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Omoruyi’s Expectations for the Two Sessions
Post Time: 03/04/2018

Before the Two Sessions (the National People’s Congress and the Chinese People’s Political Consultative Conference), Nigerian researcher Ehizuelen Michael Mitchell Omoruyi published an article in China Daily on March 4th titled “Expectations for the Two Annual Sessions of 2018,” overviewing his opinions. He believes that in 2018, the Chinese government will give more attention to qualitative expansion. The qualitative objectives consist of helping Chinese citizens enjoy more convenient lifestyles with the aid of cutting-edge technology, living healthier lives with less pollution, and enabling wealth by creating higher wages and more employment opportunities. Omoruyi also says that the real test, however, lies ahead. Nonetheless, no matter how daunting the test ahead might look, in the view of the Chinese leadership, “History is created by the courageous.” (Translated by Jiao Tingting, edited by Kendra Fiddler)


Source Text:



The first session of the 13th National Committee of the Chinese People's Political Consultative Conference (CPPCC) opens at the Great Hall of the People in Beijing, capital of China, March 3, 2018.

The month of March is a particularly political time in China. As a result, I could imagine how the whole world is now waiting with great anticipation for the two top-level national political bodies, the National People’s Congress and the Chinese People’s Political Consultative Conference which is known two sessions. The two sessions are a significant bellwether which offers a review of government’s accomplishments in 2017, government’s objectives and priorities in 2018, government’s plans and actions to improve quality and effectiveness growth, which will set the nation’s economic direction for the year. Various signals suggest China’s growth did speed up in 2017, which could give the government the room it needs to tackle an accumulation of serious financial, environmental and social problems this year. Which make me think that Premier Li Keqiang's work reports would likely emphasize more on the qualitative expansion. We expect some policy easing this year to support the qualitative expansion. But I think this option may be off the table if the Chinese government thinks inflation accelerated more than anticipated. Growth would then slow and could weigh on worldwide growth. China’s economy grew 6.9 percent in 2017, topping both the official target and 2016’s growth. For 2018, IMF tipped China to set its GDP growth target at roughly 6.6 percent in order to leave room for its deleveraging campaign. China’s leadership has a long-term target and is more inclined to plan for the next generation and beyond. This common goal not only profits the Chinese people, but also the entire world.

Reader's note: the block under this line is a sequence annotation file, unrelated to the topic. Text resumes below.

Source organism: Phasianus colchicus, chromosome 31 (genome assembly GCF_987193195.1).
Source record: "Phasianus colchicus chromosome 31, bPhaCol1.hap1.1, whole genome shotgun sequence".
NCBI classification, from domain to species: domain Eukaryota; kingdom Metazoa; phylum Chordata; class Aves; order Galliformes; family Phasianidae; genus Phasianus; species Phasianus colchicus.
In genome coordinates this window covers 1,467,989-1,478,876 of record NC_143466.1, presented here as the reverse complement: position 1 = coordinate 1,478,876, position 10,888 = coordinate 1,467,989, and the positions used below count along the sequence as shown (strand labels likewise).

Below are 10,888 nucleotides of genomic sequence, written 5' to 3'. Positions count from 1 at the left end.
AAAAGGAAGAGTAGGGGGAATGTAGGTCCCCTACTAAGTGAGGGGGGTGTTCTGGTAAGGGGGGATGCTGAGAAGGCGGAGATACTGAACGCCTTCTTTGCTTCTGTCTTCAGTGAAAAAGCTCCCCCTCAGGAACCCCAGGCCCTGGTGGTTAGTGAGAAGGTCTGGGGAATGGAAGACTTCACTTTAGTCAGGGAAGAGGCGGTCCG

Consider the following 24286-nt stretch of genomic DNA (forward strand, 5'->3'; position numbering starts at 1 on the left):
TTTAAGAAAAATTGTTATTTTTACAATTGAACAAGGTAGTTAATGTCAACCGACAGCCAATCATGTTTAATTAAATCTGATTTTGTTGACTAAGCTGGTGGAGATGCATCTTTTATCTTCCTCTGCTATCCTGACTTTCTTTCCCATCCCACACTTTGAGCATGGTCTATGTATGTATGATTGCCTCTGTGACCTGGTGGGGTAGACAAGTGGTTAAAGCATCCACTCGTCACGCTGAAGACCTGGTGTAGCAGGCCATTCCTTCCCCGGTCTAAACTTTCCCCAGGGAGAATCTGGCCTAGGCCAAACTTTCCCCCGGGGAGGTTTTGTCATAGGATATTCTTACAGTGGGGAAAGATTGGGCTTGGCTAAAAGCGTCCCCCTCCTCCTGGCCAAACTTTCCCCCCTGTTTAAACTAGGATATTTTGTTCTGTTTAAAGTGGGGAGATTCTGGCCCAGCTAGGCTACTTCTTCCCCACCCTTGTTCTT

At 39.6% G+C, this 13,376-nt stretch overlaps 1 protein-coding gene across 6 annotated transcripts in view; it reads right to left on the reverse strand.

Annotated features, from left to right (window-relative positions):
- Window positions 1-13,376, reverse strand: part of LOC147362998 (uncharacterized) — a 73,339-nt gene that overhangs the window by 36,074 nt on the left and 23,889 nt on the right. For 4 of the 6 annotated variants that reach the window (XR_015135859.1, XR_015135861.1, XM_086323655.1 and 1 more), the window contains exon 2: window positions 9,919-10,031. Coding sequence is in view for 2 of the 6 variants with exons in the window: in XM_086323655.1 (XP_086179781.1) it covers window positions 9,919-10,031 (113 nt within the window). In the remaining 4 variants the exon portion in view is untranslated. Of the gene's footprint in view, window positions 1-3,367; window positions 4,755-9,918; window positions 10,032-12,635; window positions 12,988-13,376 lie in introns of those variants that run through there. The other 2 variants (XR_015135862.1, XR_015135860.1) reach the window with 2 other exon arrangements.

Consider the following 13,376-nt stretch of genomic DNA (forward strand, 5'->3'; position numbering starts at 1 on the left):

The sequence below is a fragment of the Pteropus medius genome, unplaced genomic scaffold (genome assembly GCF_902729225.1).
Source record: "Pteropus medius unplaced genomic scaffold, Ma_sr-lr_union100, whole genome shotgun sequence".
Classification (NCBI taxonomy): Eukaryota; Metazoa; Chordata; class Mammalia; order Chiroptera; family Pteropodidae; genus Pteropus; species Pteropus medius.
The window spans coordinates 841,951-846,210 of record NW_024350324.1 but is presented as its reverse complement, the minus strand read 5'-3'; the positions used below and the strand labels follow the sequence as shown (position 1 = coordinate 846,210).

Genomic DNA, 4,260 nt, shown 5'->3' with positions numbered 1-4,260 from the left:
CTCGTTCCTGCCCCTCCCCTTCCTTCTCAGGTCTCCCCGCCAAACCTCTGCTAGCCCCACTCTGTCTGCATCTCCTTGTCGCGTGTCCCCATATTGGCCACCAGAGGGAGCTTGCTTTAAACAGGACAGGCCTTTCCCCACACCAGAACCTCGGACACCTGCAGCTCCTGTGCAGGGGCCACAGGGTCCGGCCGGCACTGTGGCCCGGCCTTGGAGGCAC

As 2018 marks the true commencement of China’s much heralded “New Era.” Much of Xi’s 19th Congress speech was concentrated on “realizing the Chinese Dream of national rejuvenation”. The Chinese Dream has four parts: Strong China (economically, politically, diplomatically, scientifically, and militarily); Civilized China (equity and fairness, rich culture, high morals); Harmonious China (amity among social classes); Beautiful China (healthy environment, low pollution). So, Premier Li Keqiang work report would emphasize more on qualitative growth which means realizing the Chinese Dream by encouraging local government to focus more on how to develop consistent with qualitative objectives. Chinese governments will have to work harder under qualitative objectives because they are more difficult to measure. The old ways of boosting local GDP by building incompetent schemes have passed. The qualitative objectives comprise of, making Chinese citizens enjoy more convenient lifestyles with the aid of cutting-edge technologies, enjoying a healthier life with less pollution, making people richer, such as creating higher wages and more employment opportunities, which “sees China moving closer to the center stage and making contributions to mankind”. In terms of making contributions, air population was a hot-subject in 2017, so, the Chinese leadership might be looking at how to make the skies blue again while listing a series of measures to be taken to help clear the air, such as “round-the-clock monitoring” of industrial pollution. Also, we expect the work report to emphasis on China push to improve the health and well-being of China’s almost 1.4 billion inhabitants.